More fundamentally, even if NSB's conduct were construed to fall within the reach of New York's long-arm statute, the exercise of personal jurisdiction over NSB would violate constitutional notions of fairness embodied in the due process clause.*fn19 As the court concluded in Citibank, the Florida bank's placement of a New York check into the federal clearing process "does not constitute conduct from which [the bank] should reasonably anticipate being haled into court in New York." Citibank, 646 N.Y.S.2d at 263 (citing World-Wide Volkswagen Corp. v. Woodson, 444 U.S. 286 (1980)). Quoting from the Seventh Circuit's constitutional analysis in Froning & Deppe, Inc. v. Continental Illinois National Bank & Trust Co., 695 F.2d 289, 291-92 (7th Cir. 19S2), the New York court agreed that "the fundamentals of substantial justice . . . would be offended by basing jurisdiction over a non-resident bank upon the bank's mere acceptance of a check which indicates on its face its origin in the forum state," Citibank, 646 N.Y.S.2d at 263: accord Jet Charter Serv., Inc. v. Koeck, 907 F.2d 1110, 1114 (11th Cir. 1990): Gateway Leasing, Inc. v. Am. Bank, 577 F. Supp. 908, 910-11 (D. Md. 1984); see also Dollar Sav. Bank v. First Sec. Bank of Utah. N.A., 746 F.2d 208, 213 (3d Cir. 1984) (due process does not allow exercise of personal jurisdiction over nonresident bank where "the only contacts are that the funds originated and were repaid in the Page 20 forum state.").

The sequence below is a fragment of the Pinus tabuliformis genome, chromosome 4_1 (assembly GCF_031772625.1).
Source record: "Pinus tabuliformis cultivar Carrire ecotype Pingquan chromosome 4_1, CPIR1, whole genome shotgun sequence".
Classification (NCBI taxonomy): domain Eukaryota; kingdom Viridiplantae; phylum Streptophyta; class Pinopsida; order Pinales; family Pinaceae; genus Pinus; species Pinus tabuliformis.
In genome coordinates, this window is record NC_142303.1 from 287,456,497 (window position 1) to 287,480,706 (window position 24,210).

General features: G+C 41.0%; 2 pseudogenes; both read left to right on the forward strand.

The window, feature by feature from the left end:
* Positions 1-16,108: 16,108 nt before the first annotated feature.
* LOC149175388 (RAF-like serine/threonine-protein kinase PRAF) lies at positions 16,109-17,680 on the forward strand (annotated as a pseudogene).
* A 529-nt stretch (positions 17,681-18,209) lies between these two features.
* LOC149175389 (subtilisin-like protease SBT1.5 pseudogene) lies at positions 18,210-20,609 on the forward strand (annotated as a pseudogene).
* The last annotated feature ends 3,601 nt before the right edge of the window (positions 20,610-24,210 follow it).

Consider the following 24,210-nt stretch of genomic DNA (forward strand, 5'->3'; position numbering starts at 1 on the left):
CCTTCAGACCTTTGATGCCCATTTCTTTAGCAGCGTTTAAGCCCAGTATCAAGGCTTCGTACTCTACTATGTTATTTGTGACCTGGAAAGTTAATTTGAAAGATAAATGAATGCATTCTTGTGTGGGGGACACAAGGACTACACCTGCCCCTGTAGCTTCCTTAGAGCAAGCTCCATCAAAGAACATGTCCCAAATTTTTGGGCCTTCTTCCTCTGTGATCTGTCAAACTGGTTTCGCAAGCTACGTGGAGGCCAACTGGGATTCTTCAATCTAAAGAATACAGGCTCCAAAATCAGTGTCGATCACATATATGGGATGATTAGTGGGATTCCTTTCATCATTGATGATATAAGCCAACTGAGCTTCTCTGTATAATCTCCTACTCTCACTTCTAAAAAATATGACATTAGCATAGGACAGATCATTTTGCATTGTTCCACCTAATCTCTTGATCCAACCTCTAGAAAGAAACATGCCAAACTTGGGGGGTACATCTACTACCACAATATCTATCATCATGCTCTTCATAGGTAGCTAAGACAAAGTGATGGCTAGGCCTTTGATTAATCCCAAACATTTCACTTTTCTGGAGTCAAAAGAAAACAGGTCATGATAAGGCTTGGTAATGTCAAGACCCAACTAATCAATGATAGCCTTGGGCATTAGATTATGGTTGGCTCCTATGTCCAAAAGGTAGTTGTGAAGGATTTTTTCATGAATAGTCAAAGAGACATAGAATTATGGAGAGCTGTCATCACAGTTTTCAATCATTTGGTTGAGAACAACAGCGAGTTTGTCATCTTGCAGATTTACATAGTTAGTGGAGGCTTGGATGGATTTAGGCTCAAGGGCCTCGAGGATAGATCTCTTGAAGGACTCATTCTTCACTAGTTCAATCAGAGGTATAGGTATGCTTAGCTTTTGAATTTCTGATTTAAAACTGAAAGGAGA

So too here, it cannot be said that NSB "purposefully directed [its] activities" toward New York so as to make it amenable to personal jurisdiction in that state. Burger King Corp. v. Rudzewicz, 471 U.S. 462, 472 (1985) (quotation omitted). To "subject[] [NSB] to suit in any state from which a check cashed by one of its customers might originate" would "hinder the underlying policies of the several states which favor the free flow of commerce and of interstate banking transactions in particular." Fronine & Deppe, 695 F.2d at 294 (emphasis in original) (quoted with approval in Citibank, 646 N.Y.S.2d at 263). "[S]uch a result would wreak havoc upon the orderly conduct of interstate business." Froning & Deppe, 695 F.2d at 294; accord Citibank, 646 N.Y.S.2d at 263. The exercise of personal jurisdiction over NSB in New York is impermissible as a matter of constitutional law.


  For the foregoing reasons, this Court recommends that NSB's motion to dismiss be granted, and that plaintiff's motion to further amend the pleadings be denied, based on lack of personal jurisdiction.

  Any objections to the recommendations contained herein must be filed with the Honorable Nicholas G. Garaufis on or before January 27, 2004, Failure to file objections in a timely manner may waive a right to appeal the District Court order. See 2S U.S.C. § 636(b)(1); Small v. Sec'y of Health & Human Scrvs., 892 F.2d 15, 16 (2d Cir. 1989). Page 21

  The Clerk is directed to transmit copies of this Report and Recommendation, by Federal Express, to pro se plaintiff and defense counsel.